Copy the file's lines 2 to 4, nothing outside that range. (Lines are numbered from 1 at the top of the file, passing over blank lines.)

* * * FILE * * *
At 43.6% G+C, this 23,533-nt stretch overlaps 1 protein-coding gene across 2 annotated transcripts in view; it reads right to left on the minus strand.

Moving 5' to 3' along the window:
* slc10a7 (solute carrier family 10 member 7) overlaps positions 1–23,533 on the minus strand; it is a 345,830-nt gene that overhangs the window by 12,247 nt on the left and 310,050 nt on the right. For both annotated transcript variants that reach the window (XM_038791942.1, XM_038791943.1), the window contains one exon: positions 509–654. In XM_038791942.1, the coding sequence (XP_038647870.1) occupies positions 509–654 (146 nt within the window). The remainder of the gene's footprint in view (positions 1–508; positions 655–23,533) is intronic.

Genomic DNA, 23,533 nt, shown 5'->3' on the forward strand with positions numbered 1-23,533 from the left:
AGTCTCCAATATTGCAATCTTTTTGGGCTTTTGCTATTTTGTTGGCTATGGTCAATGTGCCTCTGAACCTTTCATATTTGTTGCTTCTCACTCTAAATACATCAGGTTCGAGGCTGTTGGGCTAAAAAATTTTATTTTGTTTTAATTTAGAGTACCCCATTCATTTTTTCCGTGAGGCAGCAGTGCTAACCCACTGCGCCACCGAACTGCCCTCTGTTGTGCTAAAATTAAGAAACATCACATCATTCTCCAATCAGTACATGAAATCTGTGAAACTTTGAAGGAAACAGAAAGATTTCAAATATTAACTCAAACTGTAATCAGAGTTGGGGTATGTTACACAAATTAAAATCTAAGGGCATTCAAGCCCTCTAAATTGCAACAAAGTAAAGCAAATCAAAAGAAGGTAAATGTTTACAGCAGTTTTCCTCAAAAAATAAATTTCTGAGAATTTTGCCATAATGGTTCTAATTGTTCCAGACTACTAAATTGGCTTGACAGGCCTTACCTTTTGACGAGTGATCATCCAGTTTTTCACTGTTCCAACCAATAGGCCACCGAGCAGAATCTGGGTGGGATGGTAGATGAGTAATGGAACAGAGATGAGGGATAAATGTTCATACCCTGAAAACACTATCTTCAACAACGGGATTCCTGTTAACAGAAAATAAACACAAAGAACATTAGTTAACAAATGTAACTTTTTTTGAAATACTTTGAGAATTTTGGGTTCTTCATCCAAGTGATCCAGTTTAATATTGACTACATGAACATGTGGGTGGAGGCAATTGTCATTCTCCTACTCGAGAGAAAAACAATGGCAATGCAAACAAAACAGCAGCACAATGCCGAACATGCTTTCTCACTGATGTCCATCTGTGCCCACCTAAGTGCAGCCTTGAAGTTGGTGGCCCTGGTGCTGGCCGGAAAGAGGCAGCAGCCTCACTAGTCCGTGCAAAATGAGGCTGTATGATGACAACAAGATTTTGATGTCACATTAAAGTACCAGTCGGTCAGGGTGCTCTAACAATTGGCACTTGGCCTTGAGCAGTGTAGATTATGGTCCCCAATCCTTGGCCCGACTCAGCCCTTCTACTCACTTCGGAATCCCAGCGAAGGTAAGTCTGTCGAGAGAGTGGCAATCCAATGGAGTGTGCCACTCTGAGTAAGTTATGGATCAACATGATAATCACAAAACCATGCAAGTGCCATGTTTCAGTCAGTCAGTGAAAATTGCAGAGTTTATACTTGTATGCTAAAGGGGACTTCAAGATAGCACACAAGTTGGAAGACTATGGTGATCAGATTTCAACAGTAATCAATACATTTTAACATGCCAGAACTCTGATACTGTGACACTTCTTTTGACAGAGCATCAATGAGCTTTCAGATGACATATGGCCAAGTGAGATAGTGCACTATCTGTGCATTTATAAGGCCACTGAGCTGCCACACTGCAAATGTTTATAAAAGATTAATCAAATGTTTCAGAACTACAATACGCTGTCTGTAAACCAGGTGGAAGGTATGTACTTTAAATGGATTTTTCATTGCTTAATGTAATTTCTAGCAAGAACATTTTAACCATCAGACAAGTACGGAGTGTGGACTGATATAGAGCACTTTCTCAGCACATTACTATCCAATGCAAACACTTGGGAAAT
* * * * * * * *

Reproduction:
Moving 5' to 3' along the window:
* slc10a7 (solute carrier family 10 member 7) overlaps positions 1–23,533 on the minus strand; it is a 345,830-nt gene that overhangs the window by 12,247 nt on the left and 310,050 nt on the right. For both annotated transcript variants that reach the window (XM_038791942.1, XM_038791943.1), the window contains one exon: positions 509–654. In XM_038791942.1, the coding sequence (XP_038647870.1) occupies positions 509–654 (146 nt within the window). The remainder of the gene's footprint in view (positions 1–508; positions 655–23,533) is intronic.

Genomic DNA, 23,533 nt, shown 5'->3' on the forward strand with positions numbered 1-23,533 from the left: